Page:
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  1. Opinion

Selected readings from the left and from the right

We live in a partisan age, and our news habits can reinforce our own perspectives. Consider this an effort to broaden our collective outlook with essays beyond the range of our typical selections.


From "The RBG Election," by Matt Ford in the New Republic.

The context, from the author: Another four years of Trump will widen the conservative tilt of the Supreme Court. So why aren't the Democratic candidates talking about it?

The excerpt: Thanks to Trump's victory and (Justice Anthony) Kennedy's retirement, Democrats can't hope to secure a liberal majority on the court any time soon. That doesn't mean 2020 won't matter for the court's trajectory, though. There's a tangible difference between a 5-4 conservative court and a 6-3 one.

From "What Black Life Actually Looks Like," by Cedric Johnson in Jacobin Magazine.

The context, from the author: For too long, the Left has organized based on caricatures of black political life. If it wants to win, it needs to start recognizing the role of class in black America.

The excerpt: In the age of Black Lives Matter protests, many activists and academics seem unable to see the complexity of black life beyond the barricades, or outside the frame of the latest viral video killing of a black civilian.

From "2021 Could Be a Nightmare for Democrats — Even If Trump Loses," by Eric Levitz in New York Magazine.

The context, from the author: Trump's reelection would be a nightmare. But for Democrats, defeating him and winning the presidency in 2021 could be its own kind of horror show. If a Democrat wins the presidency next year, there's a good chance he or she won't be able to do much of anything without (Senate Majority Leader) Mitch McConnell's permission.

The excerpt: Odds are, if a Democrat moves into the Oval Office in 2021, he or she will be faced with a Republican Senate. Which means that he or she will not have the power to appoint any Supreme Court justices or, in all probability, left-leaning federal judges of any kind. And do you really think Senate Republicans are going to help President Elizabeth Warren install her preferred leaders atop the Treasury or SEC?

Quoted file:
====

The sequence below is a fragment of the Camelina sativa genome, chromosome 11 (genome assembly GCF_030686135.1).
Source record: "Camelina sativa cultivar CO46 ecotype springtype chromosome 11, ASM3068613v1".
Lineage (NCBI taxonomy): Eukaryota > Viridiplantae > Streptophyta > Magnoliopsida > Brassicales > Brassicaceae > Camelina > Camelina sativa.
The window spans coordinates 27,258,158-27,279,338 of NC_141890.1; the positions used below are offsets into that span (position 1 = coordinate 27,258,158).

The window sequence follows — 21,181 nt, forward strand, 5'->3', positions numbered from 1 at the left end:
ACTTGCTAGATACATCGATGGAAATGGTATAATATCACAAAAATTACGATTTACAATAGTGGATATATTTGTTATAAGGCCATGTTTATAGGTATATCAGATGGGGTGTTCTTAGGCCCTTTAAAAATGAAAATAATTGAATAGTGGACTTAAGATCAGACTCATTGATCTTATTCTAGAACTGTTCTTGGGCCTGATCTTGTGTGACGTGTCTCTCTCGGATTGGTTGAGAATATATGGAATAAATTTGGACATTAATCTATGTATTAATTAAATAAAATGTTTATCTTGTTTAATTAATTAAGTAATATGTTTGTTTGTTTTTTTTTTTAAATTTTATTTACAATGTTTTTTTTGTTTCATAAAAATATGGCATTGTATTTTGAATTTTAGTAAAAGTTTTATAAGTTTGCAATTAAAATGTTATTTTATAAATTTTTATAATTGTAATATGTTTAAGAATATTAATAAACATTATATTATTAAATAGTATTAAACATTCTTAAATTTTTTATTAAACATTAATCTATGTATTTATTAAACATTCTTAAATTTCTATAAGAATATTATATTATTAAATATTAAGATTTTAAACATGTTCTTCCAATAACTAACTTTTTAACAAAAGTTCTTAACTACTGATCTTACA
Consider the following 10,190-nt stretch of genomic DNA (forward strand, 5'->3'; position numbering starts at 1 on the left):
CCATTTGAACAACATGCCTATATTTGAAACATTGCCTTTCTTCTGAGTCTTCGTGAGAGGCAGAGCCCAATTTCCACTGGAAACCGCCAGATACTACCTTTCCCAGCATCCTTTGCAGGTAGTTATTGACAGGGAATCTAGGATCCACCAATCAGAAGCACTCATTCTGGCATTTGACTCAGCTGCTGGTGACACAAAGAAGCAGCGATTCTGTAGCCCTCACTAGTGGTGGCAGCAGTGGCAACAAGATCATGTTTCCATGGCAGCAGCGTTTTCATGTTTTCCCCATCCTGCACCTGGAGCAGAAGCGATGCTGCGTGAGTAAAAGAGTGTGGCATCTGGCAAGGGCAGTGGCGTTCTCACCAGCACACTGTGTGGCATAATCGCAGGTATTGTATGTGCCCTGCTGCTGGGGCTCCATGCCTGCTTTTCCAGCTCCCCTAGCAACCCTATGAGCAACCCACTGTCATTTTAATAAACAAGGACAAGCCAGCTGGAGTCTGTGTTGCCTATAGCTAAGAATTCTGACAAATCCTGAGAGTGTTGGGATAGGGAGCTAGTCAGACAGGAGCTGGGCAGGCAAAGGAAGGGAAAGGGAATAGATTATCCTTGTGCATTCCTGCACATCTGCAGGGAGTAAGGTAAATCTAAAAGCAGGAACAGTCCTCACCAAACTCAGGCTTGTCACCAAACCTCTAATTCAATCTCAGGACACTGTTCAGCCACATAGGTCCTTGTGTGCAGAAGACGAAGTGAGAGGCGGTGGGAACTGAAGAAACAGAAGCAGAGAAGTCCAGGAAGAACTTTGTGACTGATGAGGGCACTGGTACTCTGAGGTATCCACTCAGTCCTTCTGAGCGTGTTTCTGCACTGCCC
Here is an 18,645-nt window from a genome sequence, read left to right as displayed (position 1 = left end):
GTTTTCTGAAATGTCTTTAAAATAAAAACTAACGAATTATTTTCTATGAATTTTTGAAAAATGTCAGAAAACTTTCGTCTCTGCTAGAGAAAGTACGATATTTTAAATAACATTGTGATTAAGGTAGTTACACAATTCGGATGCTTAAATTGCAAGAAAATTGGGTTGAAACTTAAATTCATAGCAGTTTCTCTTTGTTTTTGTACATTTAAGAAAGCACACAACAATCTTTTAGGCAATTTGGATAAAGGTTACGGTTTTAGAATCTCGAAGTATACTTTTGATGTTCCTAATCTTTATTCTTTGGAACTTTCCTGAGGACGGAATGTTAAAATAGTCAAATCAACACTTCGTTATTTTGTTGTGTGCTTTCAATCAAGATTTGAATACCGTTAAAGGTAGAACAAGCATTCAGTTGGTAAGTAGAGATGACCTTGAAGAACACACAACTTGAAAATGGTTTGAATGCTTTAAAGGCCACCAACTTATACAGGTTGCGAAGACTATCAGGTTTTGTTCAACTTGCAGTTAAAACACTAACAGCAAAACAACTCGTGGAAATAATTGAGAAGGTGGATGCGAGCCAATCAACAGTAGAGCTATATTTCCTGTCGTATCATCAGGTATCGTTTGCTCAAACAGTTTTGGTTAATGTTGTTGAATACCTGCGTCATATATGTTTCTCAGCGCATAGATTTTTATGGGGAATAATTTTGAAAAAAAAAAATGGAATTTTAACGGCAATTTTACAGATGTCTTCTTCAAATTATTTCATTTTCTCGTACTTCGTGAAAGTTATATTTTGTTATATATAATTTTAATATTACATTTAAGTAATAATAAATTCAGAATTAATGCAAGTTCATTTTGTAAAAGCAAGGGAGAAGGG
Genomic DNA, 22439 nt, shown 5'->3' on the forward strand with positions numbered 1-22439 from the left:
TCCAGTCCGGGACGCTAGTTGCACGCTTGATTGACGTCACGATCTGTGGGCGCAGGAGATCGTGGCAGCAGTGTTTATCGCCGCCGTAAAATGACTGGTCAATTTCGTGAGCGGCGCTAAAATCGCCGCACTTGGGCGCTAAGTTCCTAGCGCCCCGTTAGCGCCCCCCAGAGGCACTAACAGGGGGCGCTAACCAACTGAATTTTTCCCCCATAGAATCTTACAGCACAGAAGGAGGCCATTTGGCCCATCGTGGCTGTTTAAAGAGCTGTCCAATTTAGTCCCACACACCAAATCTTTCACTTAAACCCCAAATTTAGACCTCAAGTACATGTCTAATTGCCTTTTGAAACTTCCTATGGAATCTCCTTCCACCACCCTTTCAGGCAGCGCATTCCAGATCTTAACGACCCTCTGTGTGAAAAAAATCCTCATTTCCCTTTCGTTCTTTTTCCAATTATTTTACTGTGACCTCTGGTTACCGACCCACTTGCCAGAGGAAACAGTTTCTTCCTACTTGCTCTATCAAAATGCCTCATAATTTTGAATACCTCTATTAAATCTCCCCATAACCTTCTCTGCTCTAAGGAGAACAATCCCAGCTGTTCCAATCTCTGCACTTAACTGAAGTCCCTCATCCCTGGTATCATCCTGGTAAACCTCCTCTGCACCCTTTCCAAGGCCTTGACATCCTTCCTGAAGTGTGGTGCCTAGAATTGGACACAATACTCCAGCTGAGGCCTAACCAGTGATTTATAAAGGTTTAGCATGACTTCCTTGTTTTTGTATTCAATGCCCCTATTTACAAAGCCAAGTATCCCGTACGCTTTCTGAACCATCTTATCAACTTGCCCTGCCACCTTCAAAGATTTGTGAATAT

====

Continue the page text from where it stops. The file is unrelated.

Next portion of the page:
From "Felicity Huffman and the Stagecraft of Apologies," by Kevin D. Williamson in the National Review.

The context, from the author: You're not sorry if you're trying to get something by saying so.

The excerpt: (Caught up in the college admissions scandal, the actress gave) a classical good apology: admission of guilt, statement of regret, specific acknowledgments of harm done — and no excuses. No sudden recollection of childhood abuse or trauma, no prescription-drug side effects, no checking herself into rehab. That's the kind of apology that might keep you out of jail. And it's an increasingly rare thing.

From "It's Time to End the Death Penalty Nationwide," by Dan King in the American Conservative.

The context, from the author: No more excuses. We're the only Western nation that still executes prisoners and it's time for it to stop.

The excerpt: Many conservatives argue that the death penalty is a strong deterrent against severe crimes, such as murder, but the experts disagree. In fact, 88 percent of criminologists believe that capital punishment "does not add any significant deterrent effect above that of long-term imprisonment." Additionally, proponents argue that the death penalty is reserved for those who clearly committed heinous crimes. While that may be true in theory, in practice this simply isn't the case.

From "The Real Reason Democrats Hate Bill Barr," by David Harsanyi in the Federalist.

The context, from the author: The attorney general's greatest sin is accuracy.

The excerpt: Barr had apparently masterminded the most inept cover-up in history, first by accurately laying out the outcome of the special counsel's investigation. Then, after some light redactions (none instigated by the president), by releasing the report to the public so everyone in the entire world could read it for themselves.